Cameras

Fujifilm Instax SQ10 review

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In a time when cameras are getting smaller and every scene becomes a digital image at a tap on a smartphone screen, are prints still relevant?

Fujifilm’s Instax SQ10 aims to prove that they are. Following the wide success enjoyed by previous Instax models as the cutest niche product for print enthusiasts and go-to girlfriend gift of the past millennium, the brand tries its hand at a digital/analog camera hybrid.


The newest Instax is a serious-looking thing

The Fujifilm Instax SQ10

Unlike the cutesy, colorful Instax cameras of the past, the SQ10 comes in a very serious black with a clean silver finish.

Everything is square including the film

Instax photos displayed

This new film is being used for the first time on the SQ10. It’s bigger than Instax Mini’s prints but smaller than Instax Wide’s.

It’s a beautiful display of symmetry

Details of the Fujifilm Instax SQ10

Everything from the double shutters found on both sides of the camera, to the center flash, to buttons on the rear, are designed to be completely balanced. I must admit, although the camera packs more weight than I expected, it feels really good in my hands.

And of course, it prints on film!

Fujifilm Instax SQ10 printing a photo out

The defining feature of any Instax camera: its analog film printing.

But now, there are choices

Fujifilm Instax SQ10 has built in editing features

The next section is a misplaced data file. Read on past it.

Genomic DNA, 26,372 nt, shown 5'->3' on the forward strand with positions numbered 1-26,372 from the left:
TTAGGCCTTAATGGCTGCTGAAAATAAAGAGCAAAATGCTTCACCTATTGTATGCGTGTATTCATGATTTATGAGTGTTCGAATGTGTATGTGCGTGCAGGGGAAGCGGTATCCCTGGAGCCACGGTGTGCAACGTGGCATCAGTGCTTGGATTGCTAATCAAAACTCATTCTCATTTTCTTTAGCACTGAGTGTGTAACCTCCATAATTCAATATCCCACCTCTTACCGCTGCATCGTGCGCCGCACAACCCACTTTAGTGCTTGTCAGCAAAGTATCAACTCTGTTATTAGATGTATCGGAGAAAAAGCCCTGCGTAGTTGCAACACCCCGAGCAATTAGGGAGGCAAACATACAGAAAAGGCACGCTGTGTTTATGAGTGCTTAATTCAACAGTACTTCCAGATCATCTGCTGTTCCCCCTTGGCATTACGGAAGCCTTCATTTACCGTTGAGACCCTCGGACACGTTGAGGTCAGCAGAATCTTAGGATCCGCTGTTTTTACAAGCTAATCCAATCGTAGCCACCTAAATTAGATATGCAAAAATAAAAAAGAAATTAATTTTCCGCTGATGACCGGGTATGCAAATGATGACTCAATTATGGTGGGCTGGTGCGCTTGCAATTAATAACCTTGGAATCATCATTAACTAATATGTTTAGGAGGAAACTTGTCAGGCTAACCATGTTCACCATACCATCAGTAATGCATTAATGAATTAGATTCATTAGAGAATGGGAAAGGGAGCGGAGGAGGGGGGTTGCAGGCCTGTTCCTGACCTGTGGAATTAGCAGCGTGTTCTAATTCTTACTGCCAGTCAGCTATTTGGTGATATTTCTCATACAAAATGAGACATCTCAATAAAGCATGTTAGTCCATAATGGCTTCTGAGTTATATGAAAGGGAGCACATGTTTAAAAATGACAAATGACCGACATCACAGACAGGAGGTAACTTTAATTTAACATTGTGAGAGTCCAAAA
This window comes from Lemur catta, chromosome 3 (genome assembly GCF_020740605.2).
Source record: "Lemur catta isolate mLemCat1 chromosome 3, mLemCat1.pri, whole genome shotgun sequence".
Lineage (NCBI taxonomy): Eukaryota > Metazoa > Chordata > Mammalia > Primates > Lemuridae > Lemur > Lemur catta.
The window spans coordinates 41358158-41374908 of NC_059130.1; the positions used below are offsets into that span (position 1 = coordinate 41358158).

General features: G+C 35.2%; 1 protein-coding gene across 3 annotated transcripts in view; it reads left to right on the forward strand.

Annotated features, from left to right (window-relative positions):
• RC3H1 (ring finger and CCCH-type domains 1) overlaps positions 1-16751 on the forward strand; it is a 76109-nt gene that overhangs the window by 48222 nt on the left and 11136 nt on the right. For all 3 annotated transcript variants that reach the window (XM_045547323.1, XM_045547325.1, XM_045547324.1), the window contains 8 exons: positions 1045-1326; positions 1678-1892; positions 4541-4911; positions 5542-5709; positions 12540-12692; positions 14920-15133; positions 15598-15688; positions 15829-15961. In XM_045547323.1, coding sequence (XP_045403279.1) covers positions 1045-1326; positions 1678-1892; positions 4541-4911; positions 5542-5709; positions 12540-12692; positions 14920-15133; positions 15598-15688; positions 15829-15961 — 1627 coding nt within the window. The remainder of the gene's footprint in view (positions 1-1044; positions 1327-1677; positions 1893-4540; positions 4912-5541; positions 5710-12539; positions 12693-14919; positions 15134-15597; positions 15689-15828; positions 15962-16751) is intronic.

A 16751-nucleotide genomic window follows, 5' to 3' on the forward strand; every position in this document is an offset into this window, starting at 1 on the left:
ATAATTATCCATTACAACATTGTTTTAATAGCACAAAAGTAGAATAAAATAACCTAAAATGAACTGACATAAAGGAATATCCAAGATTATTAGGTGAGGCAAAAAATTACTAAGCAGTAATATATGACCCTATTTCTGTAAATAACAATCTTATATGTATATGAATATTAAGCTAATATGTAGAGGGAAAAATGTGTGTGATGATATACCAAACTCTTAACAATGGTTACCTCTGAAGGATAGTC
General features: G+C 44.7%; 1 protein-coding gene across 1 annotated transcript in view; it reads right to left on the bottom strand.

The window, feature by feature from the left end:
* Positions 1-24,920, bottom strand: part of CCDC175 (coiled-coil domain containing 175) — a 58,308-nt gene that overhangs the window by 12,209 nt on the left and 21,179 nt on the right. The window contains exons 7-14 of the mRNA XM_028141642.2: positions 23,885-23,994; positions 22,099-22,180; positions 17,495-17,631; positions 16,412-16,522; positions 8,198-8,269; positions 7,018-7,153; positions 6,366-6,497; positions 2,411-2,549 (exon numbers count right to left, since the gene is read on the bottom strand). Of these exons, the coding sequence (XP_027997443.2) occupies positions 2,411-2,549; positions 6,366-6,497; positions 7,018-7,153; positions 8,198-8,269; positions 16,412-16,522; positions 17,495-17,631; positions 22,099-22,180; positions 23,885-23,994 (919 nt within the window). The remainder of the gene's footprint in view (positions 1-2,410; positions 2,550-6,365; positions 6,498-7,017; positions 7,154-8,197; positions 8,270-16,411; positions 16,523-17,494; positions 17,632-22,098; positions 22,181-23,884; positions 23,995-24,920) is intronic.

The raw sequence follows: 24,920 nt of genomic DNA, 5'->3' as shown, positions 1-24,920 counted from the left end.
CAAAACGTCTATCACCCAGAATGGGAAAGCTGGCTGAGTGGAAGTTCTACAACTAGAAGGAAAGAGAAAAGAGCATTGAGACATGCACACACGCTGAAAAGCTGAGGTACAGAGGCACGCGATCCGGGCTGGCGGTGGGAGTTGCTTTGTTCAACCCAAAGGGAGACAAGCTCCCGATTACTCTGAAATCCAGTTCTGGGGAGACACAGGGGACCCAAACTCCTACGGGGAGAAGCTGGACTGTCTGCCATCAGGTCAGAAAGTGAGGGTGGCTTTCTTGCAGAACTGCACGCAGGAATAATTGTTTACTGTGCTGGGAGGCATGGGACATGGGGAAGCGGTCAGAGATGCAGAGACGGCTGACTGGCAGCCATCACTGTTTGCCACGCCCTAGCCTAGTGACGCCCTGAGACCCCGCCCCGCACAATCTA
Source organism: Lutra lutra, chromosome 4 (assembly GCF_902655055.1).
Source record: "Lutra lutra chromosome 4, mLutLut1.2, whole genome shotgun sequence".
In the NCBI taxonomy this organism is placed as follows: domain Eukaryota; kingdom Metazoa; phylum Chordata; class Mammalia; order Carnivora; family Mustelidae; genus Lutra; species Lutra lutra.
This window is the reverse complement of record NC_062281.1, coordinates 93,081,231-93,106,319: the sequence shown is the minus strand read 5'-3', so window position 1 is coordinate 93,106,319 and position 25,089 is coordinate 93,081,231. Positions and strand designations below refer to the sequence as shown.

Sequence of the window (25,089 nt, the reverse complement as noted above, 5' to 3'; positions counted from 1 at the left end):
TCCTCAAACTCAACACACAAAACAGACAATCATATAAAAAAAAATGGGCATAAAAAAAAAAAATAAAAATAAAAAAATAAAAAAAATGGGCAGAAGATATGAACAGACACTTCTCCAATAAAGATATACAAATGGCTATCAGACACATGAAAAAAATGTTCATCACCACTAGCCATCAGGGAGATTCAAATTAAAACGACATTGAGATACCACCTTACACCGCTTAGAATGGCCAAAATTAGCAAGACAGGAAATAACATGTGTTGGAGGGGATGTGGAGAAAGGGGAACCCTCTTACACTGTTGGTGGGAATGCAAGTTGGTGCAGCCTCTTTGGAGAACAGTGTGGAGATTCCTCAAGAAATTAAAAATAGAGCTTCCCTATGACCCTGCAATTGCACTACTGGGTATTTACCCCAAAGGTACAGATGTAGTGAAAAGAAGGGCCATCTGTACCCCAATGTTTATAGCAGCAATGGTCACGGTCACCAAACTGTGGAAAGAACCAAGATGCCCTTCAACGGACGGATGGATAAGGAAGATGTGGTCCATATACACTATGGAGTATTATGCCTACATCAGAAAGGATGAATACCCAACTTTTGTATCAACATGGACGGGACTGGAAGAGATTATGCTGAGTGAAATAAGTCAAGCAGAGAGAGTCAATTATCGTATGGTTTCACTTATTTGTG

The unique thing about the SQ10 is that despite developing captured images on film, the camera itself is digital. Unlike Instax predecessors that were wholly mechanical, this particular model captures photographs the same way your smartphone does. Even without printing, your photos may be safely stored in a microSD card. This camera does not have Bluetooth capabilities and, consequently, you’d have to physically plug in the memory card to another device to copy or post the digital photos online. Not a problem, really, because a cuter post would be a photo of the printed Instax itself.

Additionally, this means that a simple switch will allow you to edit photos on this camera before printing — which includes filters, vignette, and exposure. It’s basically Instagram fun transferred to a camera for printing.

There’s a learning curve, though

Mistakes I made with the Instax SQ10

Yep, wasted film ?

There is an extra layer of navigating through the camera menu when you edit before printing. That, added to the unfamiliar way the buttons are arranged, can get a little confusing — especially if you’ve never used an Instax before. Unlike using Bluetooth photo printers and digital camera printers, this camera’s controls don’t feel as intuitive to digital natives used to tapping away on touchscreens.

Back of the SQ10 where the film is loaded and an empty film case

Back of the SQ10 where the film is loaded and an empty film case

Then, there’s the film which, as we 90s kids know, may be overexposed and ruined with one wrong move. I don’t expect young millennial SnapChatters to get this concept right off the bat, and honestly, it can get tricky. Even aware of film’s fickle nature, I managed to waste a couple of shots.

Once you get the hang of it though, it gets fairly easy and there’s nowhere to go but… out, to take more pictures!

Is this your GadgetMatch?

Girl holding Fujifilm Instax SQ10

Get the Instax SQ10 if you’re a sentimental, nostalgic fool who likes preserving moments, all the while being a perfectionist when it comes to #feedgoals and photography. (I say fool in the most loving way.)

One big mistake when considering getting this camera is measuring it up against digital cameras in the market. Granted, it may be a digital camera, it’s still on a league of its own. The SQ10 is Fuji’s first attempt at a hybrid, and it seems like it’s going in a pretty good direction.

Photo samples from Fujifilm Instax SQ10